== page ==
Identification, Images, & Information
For Insects, Spiders & Their Kin
For the United States & Canada
Clickable Guide
Moths Butterflies Flies Caterpillars Flies Dragonflies Flies Mantids Cockroaches Bees and Wasps Walkingsticks Earwigs Ants Termites Hoppers and Kin Hoppers and Kin Beetles True Bugs Fleas Grasshoppers and Kin Ticks Spiders Scorpions Centipedes Millipedes



Species Leptysma marginicollis - Cattail Toothpick Grasshopper

 grasshopper 6 - Leptysma marginicollis Katydid? - Leptysma marginicollis - male Cattail Toothpick? - Leptysma marginicollis toothpick grasshopper? - Leptysma marginicollis Leptysma marginicollis? - Leptysma marginicollis Grasshopper on Driftwood # 2 - Leptysma marginicollis Grasshopper? - Leptysma marginicollis Leptysma marginicollis - female
Kingdom Animalia (Animals)
Phylum Arthropoda (Arthropods)
Subphylum Hexapoda (Hexapods)
Class Insecta (Insects)
Order Orthoptera (Grasshoppers, Crickets, Katydids)
Suborder Caelifera (Grasshoppers)
Family Acrididae (Short-horned Grasshoppers)
Subfamily Leptysminae (Spur-throat Toothpick Grasshoppers)
Genus Leptysma
Species marginicollis (Cattail Toothpick Grasshopper)
Explanation of Names
At Words by William Whitaker, "collis" translates to "head and neck", while "margini" translates to "margin" or "border". This could be referring to the stripe on the head and thorax of this species.
3 subspecies, with 2 of these occurring in the U.S.
Males: 28-31 mm, females: 31-38 mm in length.
This slender, elongate grasshopper has a very pointed head and flattened, sword-shaped antennae. Thus, it superficially resembles grasshoppers in the subfamily Gomphocerinae, but is easily distinguished by the presence of a spur, or spine, between the front legs.

They are usually brownish with a whitish, yellow, or brown stripe from the eye to the base of the front legs. The head is as long as, or longer than, the pronotum. On top, the body may also be reddish or pinkish. The front wings are sharply pointed, extending 3-5 mm beyond the tip of the abdomen (1) (2).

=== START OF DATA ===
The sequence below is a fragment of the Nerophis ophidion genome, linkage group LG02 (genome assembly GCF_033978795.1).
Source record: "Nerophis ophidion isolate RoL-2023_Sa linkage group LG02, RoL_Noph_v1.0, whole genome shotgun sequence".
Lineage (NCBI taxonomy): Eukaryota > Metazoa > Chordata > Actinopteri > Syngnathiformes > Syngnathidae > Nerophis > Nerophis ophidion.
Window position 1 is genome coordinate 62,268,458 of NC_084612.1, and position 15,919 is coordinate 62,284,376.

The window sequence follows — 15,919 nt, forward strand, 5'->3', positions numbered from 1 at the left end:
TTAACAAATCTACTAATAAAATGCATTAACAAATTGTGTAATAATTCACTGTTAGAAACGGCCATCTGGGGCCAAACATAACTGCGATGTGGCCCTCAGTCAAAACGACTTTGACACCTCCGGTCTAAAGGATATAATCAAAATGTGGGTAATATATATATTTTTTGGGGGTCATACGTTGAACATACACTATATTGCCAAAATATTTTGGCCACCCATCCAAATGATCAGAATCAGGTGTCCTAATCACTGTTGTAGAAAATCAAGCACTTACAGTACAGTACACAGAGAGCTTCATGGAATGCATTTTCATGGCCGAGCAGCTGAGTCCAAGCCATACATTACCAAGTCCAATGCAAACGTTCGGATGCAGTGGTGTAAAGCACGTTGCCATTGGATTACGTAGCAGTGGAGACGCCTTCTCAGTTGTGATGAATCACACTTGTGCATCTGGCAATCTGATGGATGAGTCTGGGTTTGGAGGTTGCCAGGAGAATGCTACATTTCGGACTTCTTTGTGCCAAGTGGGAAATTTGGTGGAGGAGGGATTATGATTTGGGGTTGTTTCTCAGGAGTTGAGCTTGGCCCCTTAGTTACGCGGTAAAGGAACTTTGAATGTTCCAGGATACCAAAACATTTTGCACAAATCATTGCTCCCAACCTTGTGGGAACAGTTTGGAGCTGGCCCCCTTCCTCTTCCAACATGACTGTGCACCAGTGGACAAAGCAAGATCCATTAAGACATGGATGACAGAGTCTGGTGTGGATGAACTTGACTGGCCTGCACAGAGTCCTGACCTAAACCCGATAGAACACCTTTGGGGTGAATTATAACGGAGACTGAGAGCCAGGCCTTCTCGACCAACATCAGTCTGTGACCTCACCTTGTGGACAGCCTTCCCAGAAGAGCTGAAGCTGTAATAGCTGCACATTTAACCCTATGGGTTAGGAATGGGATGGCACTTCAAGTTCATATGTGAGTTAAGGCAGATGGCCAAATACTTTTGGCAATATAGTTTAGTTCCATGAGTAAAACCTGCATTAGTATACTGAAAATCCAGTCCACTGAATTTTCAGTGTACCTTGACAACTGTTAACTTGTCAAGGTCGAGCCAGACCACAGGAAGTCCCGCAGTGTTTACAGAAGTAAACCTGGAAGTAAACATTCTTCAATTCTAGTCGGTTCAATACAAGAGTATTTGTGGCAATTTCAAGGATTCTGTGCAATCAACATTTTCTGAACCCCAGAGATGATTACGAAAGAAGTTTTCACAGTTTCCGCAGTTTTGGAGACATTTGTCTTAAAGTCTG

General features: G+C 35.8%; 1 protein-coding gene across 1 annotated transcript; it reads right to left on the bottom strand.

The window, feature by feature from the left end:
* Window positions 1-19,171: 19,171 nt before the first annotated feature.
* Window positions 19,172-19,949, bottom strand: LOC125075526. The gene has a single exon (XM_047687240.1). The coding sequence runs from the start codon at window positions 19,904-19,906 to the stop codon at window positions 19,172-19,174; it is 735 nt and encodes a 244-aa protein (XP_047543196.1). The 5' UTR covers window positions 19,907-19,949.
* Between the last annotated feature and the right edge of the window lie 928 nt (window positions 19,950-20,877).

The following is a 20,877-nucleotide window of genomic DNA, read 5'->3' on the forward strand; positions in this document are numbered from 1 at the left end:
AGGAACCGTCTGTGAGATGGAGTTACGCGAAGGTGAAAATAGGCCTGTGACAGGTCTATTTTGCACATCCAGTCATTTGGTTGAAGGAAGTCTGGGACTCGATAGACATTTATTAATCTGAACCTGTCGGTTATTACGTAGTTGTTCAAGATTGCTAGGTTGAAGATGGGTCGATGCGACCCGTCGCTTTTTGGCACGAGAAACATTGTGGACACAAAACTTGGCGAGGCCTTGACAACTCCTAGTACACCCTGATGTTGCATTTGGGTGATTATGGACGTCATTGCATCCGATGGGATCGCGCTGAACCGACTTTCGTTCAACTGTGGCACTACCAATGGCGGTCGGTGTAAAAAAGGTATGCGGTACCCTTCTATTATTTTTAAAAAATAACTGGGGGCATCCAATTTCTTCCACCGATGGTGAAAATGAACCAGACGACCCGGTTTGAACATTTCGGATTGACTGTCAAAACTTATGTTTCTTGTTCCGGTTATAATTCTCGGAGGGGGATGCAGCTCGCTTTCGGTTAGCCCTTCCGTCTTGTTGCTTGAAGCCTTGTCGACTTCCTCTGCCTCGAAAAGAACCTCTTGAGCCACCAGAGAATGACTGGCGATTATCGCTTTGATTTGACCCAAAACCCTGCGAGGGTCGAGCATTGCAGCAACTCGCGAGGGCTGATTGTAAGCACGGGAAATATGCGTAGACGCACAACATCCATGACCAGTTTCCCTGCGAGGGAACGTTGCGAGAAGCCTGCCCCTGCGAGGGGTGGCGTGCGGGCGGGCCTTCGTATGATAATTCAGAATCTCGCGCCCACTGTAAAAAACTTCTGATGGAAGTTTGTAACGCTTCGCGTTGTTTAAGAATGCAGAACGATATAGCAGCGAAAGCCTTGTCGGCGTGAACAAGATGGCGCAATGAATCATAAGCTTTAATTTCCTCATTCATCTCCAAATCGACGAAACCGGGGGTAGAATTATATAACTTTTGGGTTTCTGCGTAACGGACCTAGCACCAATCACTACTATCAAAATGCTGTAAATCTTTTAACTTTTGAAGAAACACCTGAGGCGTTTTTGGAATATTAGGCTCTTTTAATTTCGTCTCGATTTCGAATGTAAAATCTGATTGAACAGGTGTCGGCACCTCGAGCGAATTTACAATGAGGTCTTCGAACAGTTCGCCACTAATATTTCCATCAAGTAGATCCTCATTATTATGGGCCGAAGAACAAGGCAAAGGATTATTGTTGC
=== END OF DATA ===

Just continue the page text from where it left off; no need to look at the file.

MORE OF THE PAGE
Southern U.S., Mexico, Belize, Honduras, Guatemala.
Inhabits wet areas, and is usually found on emergent vegetation such as cattails and sedges.(1)
Apparently found in any stage throughout the year. Adults tend to be common in early spring.
See Also
Stenacris vitreipennis is easily confused with Leptysma marginicollis (Serville), but in L. marginicollis the head is as long as, or longer than, the pronotum whereas in S. vitreipennis the head is shorter than the pronotum. The antennal segments, although flattened, are not nearly as wide as in L. marginicollis.
Print References
Capinera, Grasshoppers of Florida, pp. 87-88, plate 71 (1)
Capinera, Field Guide to Grasshoppers..., pp. 114-115, plate 30 (2)
Arnett, American Insects: A Handbook of the Insects of America North of Mexico (3), p. 175
Internet References
Try the "Grasshoppers of Florida" key/pdf file (4) for identification.
Giff Beaton has images of adults.
The Great Plains Nature Center lists L. marginicollis in its list "Insects of Kansas".
Works Cited
1.Grasshoppers of Florida (Invertebrates of Florida)
John L. Capinera, Clay W. Scherer, Jason M. Squiter, Jason M. Squitier. 2002. University Press of Florida.
2.Field Guide To Grasshoppers, Katydids, And Crickets Of The United States
John L. Capinera, Ralph D. Scott, Thomas J. Walker. 2004. Cornell University Press.
3.American Insects: A Handbook of the Insects of America North of Mexico
Ross H. Arnett. 2000. CRC Press.
4.Grasshoppers of Florida